Figure 3.4.3: The sugar molecule deoxyribose is used to build the backbone of DNA.© Shutterstock
General structure and function of phospholipids
Phospholipids are an one of the main types of lipids and major constituents of the plasma membrane.
Like triglycerides, phospholipid structure consist of fatty acid chains attached to a glycerol or sphingosine backbone.
Instead of three fatty acids attached as in triglycerides, however, there are two fatty acids forming diacylglycerol, and the third carbon of the glycerol backbone is occupied by a modified phosphate group.
A phosphate group alone attached to a diaglycerol does not qualify as a phospholipid it is phosphatidate (diacylglycerol 3-phosphate), the precursor of phospholipids.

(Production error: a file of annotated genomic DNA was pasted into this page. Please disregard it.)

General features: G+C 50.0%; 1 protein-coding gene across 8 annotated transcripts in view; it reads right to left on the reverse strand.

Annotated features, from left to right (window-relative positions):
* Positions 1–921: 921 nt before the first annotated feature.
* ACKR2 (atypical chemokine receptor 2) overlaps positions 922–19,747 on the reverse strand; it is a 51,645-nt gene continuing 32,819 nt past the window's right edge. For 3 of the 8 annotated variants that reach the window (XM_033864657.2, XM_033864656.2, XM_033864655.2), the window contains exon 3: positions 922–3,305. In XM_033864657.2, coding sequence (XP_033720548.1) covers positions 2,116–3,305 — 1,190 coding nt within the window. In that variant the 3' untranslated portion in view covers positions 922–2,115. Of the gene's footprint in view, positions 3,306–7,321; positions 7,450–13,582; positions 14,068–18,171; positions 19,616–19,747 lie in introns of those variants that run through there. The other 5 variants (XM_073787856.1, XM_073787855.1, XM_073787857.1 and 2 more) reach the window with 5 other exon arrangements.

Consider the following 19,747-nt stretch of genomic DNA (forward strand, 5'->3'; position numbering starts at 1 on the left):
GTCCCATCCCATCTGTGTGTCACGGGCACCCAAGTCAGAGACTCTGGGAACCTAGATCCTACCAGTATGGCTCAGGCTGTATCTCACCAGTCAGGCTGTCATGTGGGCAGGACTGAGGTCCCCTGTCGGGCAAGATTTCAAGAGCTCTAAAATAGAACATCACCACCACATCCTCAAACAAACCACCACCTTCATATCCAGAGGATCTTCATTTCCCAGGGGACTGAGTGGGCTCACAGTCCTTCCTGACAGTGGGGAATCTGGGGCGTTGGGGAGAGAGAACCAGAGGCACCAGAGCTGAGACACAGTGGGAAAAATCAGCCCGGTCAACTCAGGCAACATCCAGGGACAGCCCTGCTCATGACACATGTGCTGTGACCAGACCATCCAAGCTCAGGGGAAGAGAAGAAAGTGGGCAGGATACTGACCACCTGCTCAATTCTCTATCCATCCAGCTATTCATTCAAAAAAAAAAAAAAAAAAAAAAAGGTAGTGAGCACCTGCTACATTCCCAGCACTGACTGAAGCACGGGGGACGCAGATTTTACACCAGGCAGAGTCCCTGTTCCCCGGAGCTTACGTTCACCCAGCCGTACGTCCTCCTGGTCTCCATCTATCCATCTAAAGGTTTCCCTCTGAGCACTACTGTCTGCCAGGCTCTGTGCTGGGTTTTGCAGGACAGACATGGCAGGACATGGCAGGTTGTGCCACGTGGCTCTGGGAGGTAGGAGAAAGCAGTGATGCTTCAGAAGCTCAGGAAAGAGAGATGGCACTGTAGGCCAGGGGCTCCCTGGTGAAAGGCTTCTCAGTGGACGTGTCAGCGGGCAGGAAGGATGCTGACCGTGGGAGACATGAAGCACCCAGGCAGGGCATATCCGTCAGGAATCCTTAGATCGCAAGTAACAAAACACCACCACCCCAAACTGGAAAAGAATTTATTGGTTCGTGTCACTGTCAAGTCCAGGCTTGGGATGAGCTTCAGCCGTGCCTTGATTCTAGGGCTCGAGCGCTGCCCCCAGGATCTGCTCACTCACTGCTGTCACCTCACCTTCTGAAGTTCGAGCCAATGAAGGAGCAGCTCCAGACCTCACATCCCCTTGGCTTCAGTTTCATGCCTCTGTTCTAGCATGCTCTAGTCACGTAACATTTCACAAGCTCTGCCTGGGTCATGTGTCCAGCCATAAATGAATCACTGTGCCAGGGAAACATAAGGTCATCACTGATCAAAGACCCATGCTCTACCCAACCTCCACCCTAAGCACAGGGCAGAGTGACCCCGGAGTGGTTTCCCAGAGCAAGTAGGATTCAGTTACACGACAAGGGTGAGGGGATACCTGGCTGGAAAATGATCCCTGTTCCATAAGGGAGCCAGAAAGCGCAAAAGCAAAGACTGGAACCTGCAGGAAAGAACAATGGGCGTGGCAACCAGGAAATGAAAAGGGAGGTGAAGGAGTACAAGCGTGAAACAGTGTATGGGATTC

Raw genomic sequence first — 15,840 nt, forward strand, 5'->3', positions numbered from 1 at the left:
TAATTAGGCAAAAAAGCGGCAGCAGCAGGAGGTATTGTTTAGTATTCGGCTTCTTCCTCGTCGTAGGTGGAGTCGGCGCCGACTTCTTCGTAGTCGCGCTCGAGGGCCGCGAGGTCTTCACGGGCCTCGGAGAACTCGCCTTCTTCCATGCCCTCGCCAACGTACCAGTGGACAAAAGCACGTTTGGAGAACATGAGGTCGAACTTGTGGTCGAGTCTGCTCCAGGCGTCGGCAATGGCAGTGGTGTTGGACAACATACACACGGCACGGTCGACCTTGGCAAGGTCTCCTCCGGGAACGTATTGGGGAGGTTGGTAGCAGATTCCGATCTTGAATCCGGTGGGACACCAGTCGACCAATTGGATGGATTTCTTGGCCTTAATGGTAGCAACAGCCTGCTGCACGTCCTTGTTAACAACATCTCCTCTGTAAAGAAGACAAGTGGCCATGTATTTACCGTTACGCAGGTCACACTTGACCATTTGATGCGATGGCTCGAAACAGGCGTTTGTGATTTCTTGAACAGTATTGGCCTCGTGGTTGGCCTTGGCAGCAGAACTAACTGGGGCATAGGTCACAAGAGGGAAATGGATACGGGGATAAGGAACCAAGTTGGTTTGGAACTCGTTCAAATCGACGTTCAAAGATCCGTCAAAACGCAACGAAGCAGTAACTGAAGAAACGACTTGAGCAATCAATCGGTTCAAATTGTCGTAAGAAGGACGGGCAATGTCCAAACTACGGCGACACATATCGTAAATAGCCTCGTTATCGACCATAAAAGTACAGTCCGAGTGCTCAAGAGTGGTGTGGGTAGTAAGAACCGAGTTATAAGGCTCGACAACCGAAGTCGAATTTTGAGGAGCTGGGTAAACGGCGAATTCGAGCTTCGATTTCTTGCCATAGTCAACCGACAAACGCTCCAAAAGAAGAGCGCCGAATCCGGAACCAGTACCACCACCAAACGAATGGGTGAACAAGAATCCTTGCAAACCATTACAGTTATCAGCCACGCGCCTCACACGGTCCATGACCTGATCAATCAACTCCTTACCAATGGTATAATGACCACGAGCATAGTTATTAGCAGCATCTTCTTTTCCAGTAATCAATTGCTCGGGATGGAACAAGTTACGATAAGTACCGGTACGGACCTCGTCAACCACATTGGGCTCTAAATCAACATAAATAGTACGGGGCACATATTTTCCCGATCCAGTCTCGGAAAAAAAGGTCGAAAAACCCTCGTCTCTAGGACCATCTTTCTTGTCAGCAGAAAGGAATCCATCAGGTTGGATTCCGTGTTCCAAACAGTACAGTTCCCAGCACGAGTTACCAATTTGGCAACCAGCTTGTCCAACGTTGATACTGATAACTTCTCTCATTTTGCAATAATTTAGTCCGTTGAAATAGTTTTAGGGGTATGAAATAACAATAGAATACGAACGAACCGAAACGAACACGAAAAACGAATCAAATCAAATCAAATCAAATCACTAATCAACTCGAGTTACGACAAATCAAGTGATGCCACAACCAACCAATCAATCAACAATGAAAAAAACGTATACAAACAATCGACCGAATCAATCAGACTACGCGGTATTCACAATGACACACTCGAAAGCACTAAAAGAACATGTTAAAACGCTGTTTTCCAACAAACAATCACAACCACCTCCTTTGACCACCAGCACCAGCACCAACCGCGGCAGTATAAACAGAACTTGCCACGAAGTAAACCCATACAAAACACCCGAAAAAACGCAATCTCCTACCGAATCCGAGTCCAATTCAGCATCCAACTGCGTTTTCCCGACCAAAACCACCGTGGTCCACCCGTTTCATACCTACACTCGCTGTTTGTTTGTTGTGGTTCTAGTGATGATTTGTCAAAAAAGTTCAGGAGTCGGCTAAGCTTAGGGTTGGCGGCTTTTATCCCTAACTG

The phosphate group is modified by an alcohol.
Phosphatidylcholine and phosphatidylserine are two important phospholipids that are found in plasma membranes.
3. Types of carbohydrates
3.1. Monosaccharides, disaccharides and polyols
Simple carbohydrates &ndash those with one or two sugar units &ndash are also simply known as sugars. Examples are:
- Glucose and fructose: monosaccharides that can be found in fruits, vegetables, honey, but also in food products like glucose-fructose syrups
- Table sugar or sucrose is a disaccharide of glucose and fructose, and occurs naturally in sugar beet, sugar cane and fruits
- Lactose, a disaccharide consisting of glucose and galactose, is the main carbohydrate in milk and dairy products
- Maltose is a glucose disaccharide found in malt and starch derived syrups